Sizzurp: A Dangerous Teenage Drink

35 sizzurp

If you haven’t heard of “sizzurp,” your teen most likely has. It’s also referred to as “purple drank,” “syrup,” or “lean” – as in it will make you lean over.

While the drink has been around for a while, it has gained popularity in the last year or so. This can likely be attributed to the glamorization of it in songs, rap videos, and postings on social media sites.

So what exactly is “sizzurp?” It is a drink which is popular with the teen crowd and consumed at parties to get high. While “sizzurp” may sound and look innocent, it is anything but. This dangerous drink contains a potentially fatal concoction of: prescription cough syrup containing promethazine with codeine, a mixing agent (typically a fruit-flavored soda), and a piece of candy dropped in for flavoring and color.

The drink is particularly concerning for a couple of reasons. The sheer sweetness of the drink masks the dangerous drugs in it, which might encourage one to consume more. And drinking large quantities of “sizzurp” could lead to an overdose of codeine and promethazine.

Codeine is an opiate and is classified as a narcotic controlled substance. It is in the same family of drugs as morphine and it has the potential to be addictive. It is used for pain relief and cough suppressing properties.

Promethazine has sedative properties and is prescribed to help with nausea, vomiting, motion sickness, and pain. When used recreationally, promethazine can slow down the central nervous and respiratory systems, affect the heart, and cause seizures.

However, when both promethazine and codeine are used together, the mixture can cause significant central nervous system and respiratory depression, stop the heart and lungs from working, and is potentially fatal.

So what can parents do about it? While prescription drug abuse is an on-going and pervasive problem, the danger of having it in a tasty formulation raises concern for parents and health care professionals alike.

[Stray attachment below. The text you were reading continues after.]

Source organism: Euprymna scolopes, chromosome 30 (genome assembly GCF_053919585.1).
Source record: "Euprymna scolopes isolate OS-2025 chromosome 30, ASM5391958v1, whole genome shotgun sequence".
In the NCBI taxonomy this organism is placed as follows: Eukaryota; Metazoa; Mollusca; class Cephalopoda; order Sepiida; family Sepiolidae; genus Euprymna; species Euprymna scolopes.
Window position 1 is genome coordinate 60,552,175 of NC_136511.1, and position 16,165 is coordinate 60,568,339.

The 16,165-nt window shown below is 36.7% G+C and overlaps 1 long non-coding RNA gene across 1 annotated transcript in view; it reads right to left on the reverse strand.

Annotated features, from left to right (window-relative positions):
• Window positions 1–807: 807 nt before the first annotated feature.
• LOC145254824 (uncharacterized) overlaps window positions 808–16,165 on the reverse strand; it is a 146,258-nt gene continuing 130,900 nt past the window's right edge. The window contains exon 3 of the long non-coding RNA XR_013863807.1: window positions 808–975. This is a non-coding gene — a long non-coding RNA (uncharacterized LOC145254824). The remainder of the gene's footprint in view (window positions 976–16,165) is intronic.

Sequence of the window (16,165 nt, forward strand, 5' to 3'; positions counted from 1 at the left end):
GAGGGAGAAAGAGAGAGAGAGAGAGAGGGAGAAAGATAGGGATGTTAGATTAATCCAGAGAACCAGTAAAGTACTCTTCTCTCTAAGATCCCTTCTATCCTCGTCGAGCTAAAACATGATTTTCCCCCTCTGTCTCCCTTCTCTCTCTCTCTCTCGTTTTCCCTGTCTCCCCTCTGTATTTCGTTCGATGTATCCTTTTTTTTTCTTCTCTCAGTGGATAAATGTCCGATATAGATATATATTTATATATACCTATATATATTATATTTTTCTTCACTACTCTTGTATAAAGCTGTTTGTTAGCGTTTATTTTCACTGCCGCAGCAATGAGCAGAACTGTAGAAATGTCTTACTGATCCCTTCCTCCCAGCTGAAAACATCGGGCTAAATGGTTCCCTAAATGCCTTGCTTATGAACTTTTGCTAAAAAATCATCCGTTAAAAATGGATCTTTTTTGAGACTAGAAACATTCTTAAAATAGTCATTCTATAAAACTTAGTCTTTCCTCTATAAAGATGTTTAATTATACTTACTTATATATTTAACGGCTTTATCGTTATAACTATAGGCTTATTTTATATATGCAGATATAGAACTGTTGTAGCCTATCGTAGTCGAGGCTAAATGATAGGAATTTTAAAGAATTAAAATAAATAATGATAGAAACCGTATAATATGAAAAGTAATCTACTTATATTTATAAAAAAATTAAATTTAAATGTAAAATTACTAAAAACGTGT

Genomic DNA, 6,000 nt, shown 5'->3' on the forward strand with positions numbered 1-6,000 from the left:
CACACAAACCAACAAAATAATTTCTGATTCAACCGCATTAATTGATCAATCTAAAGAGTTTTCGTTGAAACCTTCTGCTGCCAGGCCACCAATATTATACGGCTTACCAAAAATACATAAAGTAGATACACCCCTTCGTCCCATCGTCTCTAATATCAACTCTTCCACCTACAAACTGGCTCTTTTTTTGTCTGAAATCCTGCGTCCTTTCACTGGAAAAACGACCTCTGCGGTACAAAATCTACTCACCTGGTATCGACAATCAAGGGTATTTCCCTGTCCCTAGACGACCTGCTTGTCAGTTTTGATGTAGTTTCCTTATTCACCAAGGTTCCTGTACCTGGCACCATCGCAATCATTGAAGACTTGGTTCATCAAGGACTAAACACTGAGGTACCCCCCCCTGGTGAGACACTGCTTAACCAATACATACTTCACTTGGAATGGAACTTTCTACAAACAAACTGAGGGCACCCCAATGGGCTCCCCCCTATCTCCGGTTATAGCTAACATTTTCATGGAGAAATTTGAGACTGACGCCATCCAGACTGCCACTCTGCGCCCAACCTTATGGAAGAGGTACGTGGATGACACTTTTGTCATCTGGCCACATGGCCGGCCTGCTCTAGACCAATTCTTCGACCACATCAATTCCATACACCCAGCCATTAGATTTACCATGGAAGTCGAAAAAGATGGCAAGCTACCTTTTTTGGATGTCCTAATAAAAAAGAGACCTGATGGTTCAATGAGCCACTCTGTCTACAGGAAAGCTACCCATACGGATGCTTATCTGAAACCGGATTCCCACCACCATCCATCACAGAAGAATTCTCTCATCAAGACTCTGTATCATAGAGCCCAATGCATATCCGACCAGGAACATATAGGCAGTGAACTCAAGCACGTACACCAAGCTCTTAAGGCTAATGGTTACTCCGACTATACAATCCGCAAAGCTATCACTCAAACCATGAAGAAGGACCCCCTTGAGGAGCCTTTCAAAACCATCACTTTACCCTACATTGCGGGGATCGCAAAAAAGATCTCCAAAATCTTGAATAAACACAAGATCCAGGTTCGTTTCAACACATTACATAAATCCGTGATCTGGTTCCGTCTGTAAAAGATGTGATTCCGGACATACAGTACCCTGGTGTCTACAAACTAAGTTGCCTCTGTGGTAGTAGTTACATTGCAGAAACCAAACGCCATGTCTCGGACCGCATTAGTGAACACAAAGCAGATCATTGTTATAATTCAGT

Armed with the ways in which teens are referring to it, we recommend talking to your child or teen about “sizzurp.” Help your teen understand just how dangerous it is, by explaining the addictive and potentially fatal properties in it. And give your teen some examples of ways to “just say no” at parties.

As always, if you have questions about “sizzurp” or any other drug-related questions, please do not hesitate to call Cincinnati Children’s Drug and Poison Information Center at 1-800-222-1222. We are here 24/7 to help you.

Sheila Goertemoeller, PharmD, D.ABAT

About the Author: Sheila Goertemoeller, PharmD, D.ABAT

Sheila Goertemoeller, PharmD, CSPI, ICPS Certified, is a pharmacist with over 18 years of experience on the Drug and Poison Information Center Hotline at Cincinnati Children's, and is an Internationally Certified (Drug Abuse) Prevention Specialist by examination (Ohio Chemical Dependency Board). In addition, she is a research study coordinator and authors the DPICtions quarterly newsletter.

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  1. Ivy February 05, 22:14
    Great job Sheila! It is so scary for kids growing up today and for our future. They could think they are drinking kool-aid and it could be sizzurp. Parents need to really wake up and think before they allow children, teens, spouses to parties, sleepovers, or any event. Life is challenging enough with all the other stressors. Pray.
  2. T. T. February 06, 21:12
    My 17 yo son OD'ed on this a few weeks ago--he also smoked mj. His mental state was altered for 4 days.
  3. Eric February 26, 10:16
    "sizzurp"? that's a novelty, joke drug. pay less attention to what's on MTV and more to what's actually happening in Greater Cincinnati. learn the word "30s." your kids know what the real opiates are; you should too. codeine has a relatively low abuse potential -- though can make for quite the gateway drug -- and promethazine is just an antihistamine with effects comparable to benadryl.
    • Kate Setter
      Kate Setter March 03, 15:34
      Hi Eric - Opiate abuse is absolutely a problem and yes, parents should be aware of that as well, but that doesn't mean that sizzurp isn't still potentially dangerous, especially for someone who may unsuspectingly consume it.